We are critically-minded because we have had to demand value for money. Increasing austerity and cuts, when coupled with the aforementioned financial difficulties of our time, form a very toxic environment in which to live (for some). With tuition fees at outrageous rates – affording qualifications only to those who can afford it – we have been left with no choice but to scrutinise every detail and search for any existing loophole. Any one that knows me well, will be aware of my belief that healthcare and education are two of the most important rights in life (in ascending order), and that nothing should stand between those rights, be it money, gender, race, age, or location. Nothing. And this also overlaps with the element of transparency. We have, at some stage, undoubtedly witnessed or heard of our peers, friends, or relatives falling victim to discrimination of sorts. Some will have been affected by that, angry at themselves for being a ‘bystander’ and not an ‘upstander‘, but ultimately changed their view and vowed never to allow this to occur under their responsibility. I admit to this too. I always wondered why somebody didn’t stand up for what they believed in, and then I realised that I was also part of that ‘somebody’; it’s all to easy to passively observe and be complacent.

We are tolerant, open-minded and globally aware. This is my favourite trait. A truly contemporary quality of our generation. We arguably have more Cultural Intelligence (CQ) than previous generations; we may have travelled with, grown up with, befriended, or simply met a variety of different individuals – people of different cultures, faiths, and orientations. We have have therefore been surrounded by alternative beliefs, cultures, opinions and ways of life. In my case, my friends are scattered all around the world. I have been fortunate enough to travel a great deal in the past year and have made strong friendships as a result. Most of us are entirely different, but that is what I love. That is what holds us together, our differences, our fascination with each others’ lives. Our generation can be seen as Global Citizens. We have no extreme patriotic views that anchor us to our ‘homeland’; we are accepting of the new, and say good riddance to the old. We are internationally-minded, accustomed to intercultural communication and value diversity, and this, I believe, is the greatest strength of all.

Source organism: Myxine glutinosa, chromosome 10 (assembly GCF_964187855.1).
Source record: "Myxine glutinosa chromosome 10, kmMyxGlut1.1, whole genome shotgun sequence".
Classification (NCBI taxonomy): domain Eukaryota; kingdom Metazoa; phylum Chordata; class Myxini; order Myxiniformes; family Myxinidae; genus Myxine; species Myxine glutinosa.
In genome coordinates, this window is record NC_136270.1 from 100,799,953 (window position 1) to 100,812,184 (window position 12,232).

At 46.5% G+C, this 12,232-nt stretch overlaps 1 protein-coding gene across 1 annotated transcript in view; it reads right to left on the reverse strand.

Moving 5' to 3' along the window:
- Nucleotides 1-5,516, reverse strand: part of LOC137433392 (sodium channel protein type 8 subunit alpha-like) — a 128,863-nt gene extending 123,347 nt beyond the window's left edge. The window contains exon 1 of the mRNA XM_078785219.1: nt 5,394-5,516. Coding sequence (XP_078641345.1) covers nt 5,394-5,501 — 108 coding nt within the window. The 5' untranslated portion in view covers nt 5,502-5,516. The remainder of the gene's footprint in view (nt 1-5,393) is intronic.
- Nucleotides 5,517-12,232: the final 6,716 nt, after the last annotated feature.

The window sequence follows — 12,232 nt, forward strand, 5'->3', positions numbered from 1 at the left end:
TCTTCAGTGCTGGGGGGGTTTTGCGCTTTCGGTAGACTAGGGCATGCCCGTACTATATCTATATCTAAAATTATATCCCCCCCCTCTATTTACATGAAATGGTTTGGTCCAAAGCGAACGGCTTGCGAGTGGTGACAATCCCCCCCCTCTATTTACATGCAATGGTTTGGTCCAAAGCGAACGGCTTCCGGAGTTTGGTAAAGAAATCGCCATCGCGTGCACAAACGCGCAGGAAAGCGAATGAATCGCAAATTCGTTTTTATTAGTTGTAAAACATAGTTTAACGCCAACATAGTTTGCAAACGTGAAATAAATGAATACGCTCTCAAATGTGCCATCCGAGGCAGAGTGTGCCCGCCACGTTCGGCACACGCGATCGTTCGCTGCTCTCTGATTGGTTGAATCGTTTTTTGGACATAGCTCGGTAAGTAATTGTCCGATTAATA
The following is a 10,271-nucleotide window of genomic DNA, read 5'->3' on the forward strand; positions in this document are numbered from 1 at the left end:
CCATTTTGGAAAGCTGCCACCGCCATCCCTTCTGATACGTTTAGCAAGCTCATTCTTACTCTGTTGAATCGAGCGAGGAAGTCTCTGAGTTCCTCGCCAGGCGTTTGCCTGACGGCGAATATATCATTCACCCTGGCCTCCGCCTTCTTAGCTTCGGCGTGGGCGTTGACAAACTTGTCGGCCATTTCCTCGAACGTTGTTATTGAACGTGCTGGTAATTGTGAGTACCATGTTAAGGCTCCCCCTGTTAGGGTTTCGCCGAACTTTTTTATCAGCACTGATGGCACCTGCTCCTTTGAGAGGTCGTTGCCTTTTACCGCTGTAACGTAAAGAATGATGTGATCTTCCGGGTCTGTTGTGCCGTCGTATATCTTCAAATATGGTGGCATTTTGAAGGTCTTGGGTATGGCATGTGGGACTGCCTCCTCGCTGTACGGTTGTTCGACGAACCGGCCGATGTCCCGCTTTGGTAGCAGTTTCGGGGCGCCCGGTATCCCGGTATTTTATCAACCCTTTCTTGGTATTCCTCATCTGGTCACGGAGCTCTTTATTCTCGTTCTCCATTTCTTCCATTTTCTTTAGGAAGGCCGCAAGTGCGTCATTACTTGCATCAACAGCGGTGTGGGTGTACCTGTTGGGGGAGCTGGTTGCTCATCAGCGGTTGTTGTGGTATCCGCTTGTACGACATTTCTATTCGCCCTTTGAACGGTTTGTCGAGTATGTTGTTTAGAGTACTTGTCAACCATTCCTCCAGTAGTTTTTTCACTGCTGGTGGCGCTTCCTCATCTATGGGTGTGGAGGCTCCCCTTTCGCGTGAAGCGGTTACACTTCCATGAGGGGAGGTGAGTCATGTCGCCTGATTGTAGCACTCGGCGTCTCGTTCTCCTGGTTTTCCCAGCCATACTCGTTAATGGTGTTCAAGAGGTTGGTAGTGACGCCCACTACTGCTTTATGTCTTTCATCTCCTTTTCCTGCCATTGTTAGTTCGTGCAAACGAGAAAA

In fact, this is perhaps one of the only good things to come of the recent rhetoric associated with both Brexit and the Trump campaign. A passion for unity, cohesiveness, inclusion, equity, tolerance, and general sanity has emerged. The only resistance and hostility we should show is towards discrimination (be that by gender, age, faith, nationality, or orientation-related). Few things please me more than seeing others around me helping to combat inequality in its various forms. The most rewarding project I have worked on in my life thus far relates to the promotion of gender equality in Delhi (Video summary), where women aren’t worried about wage gaps (at least not yet), as they struggle to merely leave the house without male authorisation, or struggle to walk down their road at night for fear of sexual assault.

So we just need a little more respect and tolerance the world-over. Wouldn’t that be nice. It would be nice if all journalists reported precise fact, and not exaggerated slander; and it would be nice if all politicians represented the majority and fought for what they truly believed in. This list is endless. But one thing can come of this, we as a generation should set the trend. Throughout our lives we must be the ‘upstanders’ we (and the rest of the world) longs for; we must be staunch to our cause, bold in our actions, and fight for the change we wish to see in the world. If not you, then who? If not now, then when?





“We cannot judge someone until we have walked a mile in their boots”

[This article from LinkedIn shows our generation in a more positive, and arguably more accurate, light].